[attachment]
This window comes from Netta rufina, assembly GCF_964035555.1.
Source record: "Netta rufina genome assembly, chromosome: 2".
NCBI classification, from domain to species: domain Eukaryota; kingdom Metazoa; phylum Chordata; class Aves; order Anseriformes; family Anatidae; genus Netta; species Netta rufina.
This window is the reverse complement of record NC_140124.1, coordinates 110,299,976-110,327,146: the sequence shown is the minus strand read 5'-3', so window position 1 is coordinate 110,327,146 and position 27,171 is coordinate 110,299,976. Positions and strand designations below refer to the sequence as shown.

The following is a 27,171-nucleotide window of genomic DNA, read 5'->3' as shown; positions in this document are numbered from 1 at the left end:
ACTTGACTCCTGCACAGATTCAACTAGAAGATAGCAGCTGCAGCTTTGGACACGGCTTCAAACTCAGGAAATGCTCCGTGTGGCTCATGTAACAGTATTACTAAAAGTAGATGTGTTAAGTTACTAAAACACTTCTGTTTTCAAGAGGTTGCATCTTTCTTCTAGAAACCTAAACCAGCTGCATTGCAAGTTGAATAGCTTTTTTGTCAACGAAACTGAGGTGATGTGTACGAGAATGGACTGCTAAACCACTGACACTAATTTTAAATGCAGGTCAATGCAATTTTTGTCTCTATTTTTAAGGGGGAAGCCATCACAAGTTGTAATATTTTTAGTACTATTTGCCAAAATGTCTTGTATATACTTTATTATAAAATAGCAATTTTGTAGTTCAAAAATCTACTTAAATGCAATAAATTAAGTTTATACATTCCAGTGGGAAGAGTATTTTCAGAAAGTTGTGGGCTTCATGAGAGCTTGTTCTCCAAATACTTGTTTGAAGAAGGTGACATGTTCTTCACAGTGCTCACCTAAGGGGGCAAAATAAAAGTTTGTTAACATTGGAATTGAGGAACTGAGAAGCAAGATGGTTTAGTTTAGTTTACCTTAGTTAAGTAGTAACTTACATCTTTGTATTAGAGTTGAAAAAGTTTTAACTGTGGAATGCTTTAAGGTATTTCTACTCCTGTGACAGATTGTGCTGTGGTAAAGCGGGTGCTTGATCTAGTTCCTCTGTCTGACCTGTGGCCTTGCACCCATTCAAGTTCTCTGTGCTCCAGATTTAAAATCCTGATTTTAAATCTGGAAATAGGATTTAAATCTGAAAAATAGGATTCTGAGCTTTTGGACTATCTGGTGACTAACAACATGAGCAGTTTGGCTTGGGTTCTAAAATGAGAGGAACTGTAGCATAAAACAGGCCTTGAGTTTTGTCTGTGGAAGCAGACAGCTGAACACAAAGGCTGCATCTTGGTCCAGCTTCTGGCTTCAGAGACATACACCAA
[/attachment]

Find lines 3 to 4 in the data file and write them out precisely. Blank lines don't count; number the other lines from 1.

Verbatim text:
NCBI classification, from domain to species: domain Eukaryota; kingdom Metazoa; phylum Chordata; class Aves; order Anseriformes; family Anatidae; genus Netta; species Netta rufina.
This window is the reverse complement of record NC_140124.1, coordinates 110,299,976-110,327,146: the sequence shown is the minus strand read 5'-3', so window position 1 is coordinate 110,327,146 and position 27,171 is coordinate 110,299,976. Positions and strand designations below refer to the sequence as shown.